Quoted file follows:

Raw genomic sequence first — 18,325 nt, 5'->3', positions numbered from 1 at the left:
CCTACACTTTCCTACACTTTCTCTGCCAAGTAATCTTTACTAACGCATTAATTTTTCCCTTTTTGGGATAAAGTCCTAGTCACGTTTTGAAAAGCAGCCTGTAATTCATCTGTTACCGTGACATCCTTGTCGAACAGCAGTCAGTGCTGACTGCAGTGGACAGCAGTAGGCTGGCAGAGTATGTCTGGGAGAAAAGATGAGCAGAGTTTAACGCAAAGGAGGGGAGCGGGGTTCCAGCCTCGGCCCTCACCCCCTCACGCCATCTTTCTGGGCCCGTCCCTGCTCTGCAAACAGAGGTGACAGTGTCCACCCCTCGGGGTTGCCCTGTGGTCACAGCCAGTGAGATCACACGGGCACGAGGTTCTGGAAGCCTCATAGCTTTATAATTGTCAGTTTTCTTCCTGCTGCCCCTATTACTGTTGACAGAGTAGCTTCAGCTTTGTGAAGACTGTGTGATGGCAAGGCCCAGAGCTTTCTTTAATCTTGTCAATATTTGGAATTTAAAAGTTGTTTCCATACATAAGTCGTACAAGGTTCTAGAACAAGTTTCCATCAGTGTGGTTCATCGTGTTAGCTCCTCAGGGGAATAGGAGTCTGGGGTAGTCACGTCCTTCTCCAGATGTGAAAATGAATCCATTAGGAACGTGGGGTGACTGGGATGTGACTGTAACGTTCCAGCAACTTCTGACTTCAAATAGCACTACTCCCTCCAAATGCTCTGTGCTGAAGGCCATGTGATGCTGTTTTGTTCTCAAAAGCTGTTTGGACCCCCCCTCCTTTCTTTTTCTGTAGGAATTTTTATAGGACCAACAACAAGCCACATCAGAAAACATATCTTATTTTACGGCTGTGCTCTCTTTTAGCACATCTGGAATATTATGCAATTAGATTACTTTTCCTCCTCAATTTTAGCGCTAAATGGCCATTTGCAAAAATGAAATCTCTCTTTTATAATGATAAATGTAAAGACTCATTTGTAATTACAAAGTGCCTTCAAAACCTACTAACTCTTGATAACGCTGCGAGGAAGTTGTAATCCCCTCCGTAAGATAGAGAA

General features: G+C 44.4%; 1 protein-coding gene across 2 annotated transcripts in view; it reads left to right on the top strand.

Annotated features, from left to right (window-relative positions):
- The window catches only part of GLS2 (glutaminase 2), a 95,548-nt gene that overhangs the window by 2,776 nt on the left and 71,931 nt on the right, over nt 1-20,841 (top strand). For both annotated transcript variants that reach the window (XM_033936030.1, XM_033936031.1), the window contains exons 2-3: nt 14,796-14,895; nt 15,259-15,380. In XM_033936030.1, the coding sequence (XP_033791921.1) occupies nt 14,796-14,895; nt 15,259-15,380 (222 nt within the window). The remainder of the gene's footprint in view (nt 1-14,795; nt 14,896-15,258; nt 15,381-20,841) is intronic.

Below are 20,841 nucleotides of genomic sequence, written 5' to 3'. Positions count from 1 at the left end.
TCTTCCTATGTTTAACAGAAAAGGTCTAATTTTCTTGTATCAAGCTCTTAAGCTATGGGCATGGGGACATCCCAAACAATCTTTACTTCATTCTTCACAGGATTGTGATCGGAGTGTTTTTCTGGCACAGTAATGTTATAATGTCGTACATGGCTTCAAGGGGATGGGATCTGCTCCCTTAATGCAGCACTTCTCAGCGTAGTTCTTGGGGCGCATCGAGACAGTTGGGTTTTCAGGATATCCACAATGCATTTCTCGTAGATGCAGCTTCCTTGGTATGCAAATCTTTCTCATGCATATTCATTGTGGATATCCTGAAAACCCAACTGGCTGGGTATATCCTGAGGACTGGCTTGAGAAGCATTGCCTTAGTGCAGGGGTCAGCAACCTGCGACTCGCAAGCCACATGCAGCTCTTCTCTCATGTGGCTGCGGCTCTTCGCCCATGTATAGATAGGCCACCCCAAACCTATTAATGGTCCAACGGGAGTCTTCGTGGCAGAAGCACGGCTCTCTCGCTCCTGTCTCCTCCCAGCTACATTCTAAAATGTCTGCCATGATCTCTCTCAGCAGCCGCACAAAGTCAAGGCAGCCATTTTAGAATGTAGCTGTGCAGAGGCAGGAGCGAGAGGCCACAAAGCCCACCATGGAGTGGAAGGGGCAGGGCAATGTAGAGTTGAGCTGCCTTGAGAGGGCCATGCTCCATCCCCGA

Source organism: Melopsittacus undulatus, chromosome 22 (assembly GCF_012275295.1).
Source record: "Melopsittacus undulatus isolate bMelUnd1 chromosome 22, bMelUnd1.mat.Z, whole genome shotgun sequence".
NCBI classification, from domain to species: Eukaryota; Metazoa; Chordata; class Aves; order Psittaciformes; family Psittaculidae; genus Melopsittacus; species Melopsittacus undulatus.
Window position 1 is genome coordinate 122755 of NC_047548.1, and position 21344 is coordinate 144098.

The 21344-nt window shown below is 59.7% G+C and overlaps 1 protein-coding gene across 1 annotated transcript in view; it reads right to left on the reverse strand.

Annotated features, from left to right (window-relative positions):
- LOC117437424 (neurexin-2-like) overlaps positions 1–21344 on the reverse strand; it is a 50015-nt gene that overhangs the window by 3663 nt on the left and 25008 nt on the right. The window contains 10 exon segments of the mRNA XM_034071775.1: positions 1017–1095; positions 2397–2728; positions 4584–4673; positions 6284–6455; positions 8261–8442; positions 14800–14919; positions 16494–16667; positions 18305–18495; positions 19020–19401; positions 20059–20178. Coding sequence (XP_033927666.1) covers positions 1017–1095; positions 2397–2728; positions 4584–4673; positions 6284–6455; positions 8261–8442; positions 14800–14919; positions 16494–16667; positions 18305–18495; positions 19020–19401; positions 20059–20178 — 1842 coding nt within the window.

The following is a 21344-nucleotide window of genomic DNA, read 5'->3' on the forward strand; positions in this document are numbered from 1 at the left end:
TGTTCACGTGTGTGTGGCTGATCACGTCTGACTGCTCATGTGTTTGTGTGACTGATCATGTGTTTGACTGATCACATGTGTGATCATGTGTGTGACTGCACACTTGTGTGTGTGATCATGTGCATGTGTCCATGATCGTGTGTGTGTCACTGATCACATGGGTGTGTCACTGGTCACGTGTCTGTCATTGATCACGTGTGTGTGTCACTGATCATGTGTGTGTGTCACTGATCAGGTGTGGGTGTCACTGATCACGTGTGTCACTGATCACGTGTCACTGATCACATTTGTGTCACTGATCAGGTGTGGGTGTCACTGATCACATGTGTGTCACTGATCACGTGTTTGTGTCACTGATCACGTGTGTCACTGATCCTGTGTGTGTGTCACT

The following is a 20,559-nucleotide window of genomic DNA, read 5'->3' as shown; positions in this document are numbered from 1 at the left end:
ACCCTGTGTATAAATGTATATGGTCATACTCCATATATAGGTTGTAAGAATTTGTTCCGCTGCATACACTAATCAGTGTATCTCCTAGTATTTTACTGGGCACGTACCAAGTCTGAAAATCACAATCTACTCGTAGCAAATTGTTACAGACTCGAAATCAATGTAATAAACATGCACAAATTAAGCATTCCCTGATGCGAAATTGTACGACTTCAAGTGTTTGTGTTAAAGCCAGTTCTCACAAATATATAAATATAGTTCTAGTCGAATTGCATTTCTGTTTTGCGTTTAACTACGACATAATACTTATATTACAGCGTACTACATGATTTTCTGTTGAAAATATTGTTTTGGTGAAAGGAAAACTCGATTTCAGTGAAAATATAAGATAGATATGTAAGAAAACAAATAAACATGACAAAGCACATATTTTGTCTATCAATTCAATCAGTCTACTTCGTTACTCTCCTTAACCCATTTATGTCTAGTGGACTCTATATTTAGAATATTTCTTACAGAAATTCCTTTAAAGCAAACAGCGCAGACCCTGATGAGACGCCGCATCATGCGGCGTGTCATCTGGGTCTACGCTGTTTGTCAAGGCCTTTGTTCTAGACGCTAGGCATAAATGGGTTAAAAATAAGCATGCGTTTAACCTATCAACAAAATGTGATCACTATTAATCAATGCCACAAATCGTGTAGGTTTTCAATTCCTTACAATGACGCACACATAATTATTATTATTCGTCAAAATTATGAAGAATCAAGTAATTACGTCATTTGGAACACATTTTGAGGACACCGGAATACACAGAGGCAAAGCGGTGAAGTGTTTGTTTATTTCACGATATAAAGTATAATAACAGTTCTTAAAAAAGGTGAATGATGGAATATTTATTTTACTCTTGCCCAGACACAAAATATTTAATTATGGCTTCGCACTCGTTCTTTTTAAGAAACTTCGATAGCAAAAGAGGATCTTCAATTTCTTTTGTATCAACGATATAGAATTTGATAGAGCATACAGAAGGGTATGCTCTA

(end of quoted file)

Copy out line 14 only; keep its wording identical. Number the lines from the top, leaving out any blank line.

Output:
- LOC117437424 (neurexin-2-like) overlaps positions 1–21344 on the reverse strand; it is a 50015-nt gene that overhangs the window by 3663 nt on the left and 25008 nt on the right. The window contains 10 exon segments of the mRNA XM_034071775.1: positions 1017–1095; positions 2397–2728; positions 4584–4673; positions 6284–6455; positions 8261–8442; positions 14800–14919; positions 16494–16667; positions 18305–18495; positions 19020–19401; positions 20059–20178. Coding sequence (XP_033927666.1) covers positions 1017–1095; positions 2397–2728; positions 4584–4673; positions 6284–6455; positions 8261–8442; positions 14800–14919; positions 16494–16667; positions 18305–18495; positions 19020–19401; positions 20059–20178 — 1842 coding nt within the window.